Miles Davis Filles de Kilimanjaro on Numbered Edition Hybrid SACD from Mobile Fidelity
Davis' Self-Proclaimed "Directions in Music" March Begins Here: Landmark 1968 Effort Recognized as Davis' Prelude into Full-On Fusion
Mastered from the Original Master Tapes: Abundant Jazz, Funk, and Rock Textures Rotate Around a Luscious Tonal Center
move into full-on fusion starts here. Abandoning
his bebop roots and chasing electric dreams, rock-based rhythms, and
ostinato pulses, the icon gives life to new music forms on Filles de Kilimanjaro, a titanic release prized for its historical significance and lasting beauty
Grounded and focused, the five compositions unfold like a unified
suite. Such peak lyricism, flourishes, and phrases are experienced in
the highest-possible fidelity on Mobile Fidelity
's hybrid SACD.
Mastered from the original master tapes, this collectible audiophile version of Filles de Kilimanjaro joins the ranks of eleven other essential Davis sets given supreme sonic and packaging treatment by Mobile Fidelity. Loaded with revealing signatures, the record takes on even greater import when heard the way Davis and his mates discerned it in the studio. Backgrounds are squid-ink black, pianissimo lines shimmer, and the electric piano emerges with tube-amp warmth.
Indeed, the exotic sound, touch, and feel of the songs on Filles de Kilimanjaro are as crucial as the melodies. To that extent, listeners can now enjoy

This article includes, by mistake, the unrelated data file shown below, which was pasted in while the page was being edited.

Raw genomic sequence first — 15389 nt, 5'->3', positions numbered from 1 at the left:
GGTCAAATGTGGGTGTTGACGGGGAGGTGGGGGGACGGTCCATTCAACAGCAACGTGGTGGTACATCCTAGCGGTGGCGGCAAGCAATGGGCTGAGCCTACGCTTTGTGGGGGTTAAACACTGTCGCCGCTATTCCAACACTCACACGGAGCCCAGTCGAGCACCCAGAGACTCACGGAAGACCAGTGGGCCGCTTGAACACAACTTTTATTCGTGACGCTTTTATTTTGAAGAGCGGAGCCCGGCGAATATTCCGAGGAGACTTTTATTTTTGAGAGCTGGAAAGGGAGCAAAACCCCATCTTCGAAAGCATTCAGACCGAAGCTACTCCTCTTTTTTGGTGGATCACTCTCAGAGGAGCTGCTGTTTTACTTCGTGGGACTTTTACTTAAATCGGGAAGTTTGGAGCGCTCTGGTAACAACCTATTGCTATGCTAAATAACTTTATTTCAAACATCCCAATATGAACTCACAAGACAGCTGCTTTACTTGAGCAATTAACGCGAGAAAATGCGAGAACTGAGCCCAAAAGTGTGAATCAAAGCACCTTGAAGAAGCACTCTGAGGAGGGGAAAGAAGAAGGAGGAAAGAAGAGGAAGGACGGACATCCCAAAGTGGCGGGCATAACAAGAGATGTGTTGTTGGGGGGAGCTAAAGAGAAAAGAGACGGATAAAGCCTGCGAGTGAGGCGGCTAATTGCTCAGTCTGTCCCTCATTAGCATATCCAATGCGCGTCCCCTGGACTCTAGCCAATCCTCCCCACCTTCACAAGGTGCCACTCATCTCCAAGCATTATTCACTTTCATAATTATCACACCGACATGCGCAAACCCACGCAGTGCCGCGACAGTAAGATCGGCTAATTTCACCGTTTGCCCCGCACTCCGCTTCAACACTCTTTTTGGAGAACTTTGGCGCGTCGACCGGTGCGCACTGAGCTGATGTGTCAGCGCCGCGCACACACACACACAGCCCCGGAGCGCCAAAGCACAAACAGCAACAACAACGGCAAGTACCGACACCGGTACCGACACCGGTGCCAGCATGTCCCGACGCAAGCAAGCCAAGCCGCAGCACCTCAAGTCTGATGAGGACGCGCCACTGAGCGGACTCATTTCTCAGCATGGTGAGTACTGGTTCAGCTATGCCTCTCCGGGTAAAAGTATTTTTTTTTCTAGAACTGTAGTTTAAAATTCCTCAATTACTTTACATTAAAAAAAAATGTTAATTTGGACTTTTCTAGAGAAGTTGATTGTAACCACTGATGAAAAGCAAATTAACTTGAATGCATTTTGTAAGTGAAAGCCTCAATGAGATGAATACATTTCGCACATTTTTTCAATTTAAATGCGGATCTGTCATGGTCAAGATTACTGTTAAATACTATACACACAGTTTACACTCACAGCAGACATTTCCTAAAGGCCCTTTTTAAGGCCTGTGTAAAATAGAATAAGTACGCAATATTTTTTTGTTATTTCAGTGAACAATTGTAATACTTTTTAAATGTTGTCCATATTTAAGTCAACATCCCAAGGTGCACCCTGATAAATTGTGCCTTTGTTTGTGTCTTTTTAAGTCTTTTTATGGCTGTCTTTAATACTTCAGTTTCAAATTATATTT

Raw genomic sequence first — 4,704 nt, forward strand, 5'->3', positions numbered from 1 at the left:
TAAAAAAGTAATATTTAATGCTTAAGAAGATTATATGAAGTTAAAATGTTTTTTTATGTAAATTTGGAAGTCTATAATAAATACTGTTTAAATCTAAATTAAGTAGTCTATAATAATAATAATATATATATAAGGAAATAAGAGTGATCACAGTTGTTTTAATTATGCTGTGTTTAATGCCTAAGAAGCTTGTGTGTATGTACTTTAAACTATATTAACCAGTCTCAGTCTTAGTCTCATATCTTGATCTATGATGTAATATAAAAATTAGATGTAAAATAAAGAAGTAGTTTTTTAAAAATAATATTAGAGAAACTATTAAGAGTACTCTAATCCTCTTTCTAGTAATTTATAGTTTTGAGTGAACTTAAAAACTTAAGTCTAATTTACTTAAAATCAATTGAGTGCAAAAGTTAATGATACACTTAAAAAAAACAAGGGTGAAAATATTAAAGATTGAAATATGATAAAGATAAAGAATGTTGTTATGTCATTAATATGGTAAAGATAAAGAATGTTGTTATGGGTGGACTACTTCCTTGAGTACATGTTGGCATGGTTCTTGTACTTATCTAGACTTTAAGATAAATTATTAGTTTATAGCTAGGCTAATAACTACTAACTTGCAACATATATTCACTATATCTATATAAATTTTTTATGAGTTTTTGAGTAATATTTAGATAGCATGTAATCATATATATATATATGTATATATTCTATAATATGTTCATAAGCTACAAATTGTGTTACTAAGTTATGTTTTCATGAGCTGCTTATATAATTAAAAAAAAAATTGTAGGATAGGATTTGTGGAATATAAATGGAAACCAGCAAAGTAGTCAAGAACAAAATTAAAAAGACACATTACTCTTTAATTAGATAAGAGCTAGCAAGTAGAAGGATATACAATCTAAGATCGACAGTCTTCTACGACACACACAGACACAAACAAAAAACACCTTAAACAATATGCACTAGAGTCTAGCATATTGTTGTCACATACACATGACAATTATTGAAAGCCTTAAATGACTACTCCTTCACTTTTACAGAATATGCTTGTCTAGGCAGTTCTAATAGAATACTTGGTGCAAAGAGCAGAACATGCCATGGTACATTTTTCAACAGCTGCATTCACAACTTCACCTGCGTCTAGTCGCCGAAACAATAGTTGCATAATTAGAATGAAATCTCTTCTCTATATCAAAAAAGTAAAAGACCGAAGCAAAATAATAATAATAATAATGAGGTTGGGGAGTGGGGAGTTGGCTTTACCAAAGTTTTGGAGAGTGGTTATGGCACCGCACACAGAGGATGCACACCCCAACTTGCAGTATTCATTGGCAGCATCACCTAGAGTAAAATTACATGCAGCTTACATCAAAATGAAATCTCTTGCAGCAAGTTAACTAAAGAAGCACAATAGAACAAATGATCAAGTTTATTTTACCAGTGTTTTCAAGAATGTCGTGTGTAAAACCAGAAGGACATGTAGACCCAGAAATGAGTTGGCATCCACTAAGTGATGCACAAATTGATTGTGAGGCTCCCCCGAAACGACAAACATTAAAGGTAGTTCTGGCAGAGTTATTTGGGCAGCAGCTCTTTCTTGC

the expressive tonalities and lush colors from each instrument in
full-range glory. Voicings, harmonics, and pitches are rendered with
exquisite detail. The manners in which the textures and phrases
rotate what seems like a unified tonal center places you at the original
recording sessions, executed in July and September 1968.
The final appearance of Davis' classic second quintet bears fruit
on three of the record's cuts, including the title track and
R&B-tinted "Frelon Brun." Sparked with restrained funk, driving
grooves, and bluesy accents, Filles de Kilimanjaro maintains
an instinctive flow and controlled fredom that permit Davis to oversee
an innovative blending of alterations, improvisation, and cycles.
Comprised of multiple sections, "Petits Machins" is a lesson in
perfectly played melodic complexity, with chromatic riffs, dominant
chords, syncopated progressions, and switching meters forming a singular
Filles de Kilimanjaro also represents a jumping-off point for Davis' lineup. For the September sessions, Chick Corea replaced Herbie Hancock while Dave Holland relieved Ron Carter. The new additions speak a different albeit common language, fitting in with Davis' desire to draw from rock and weave funk into open-minded excursions filled with exoticism, soulfulness, and wonder.
More than 40 years ago, this record epitomized the future of jazz. Davis
even announced such aspirations with the tagline "Directions in Music."
With the jazz world still trying to wrap its collective mind around its
genius, it still does.
Secure your numbered SACD copy of this masterwork from Music Direct today!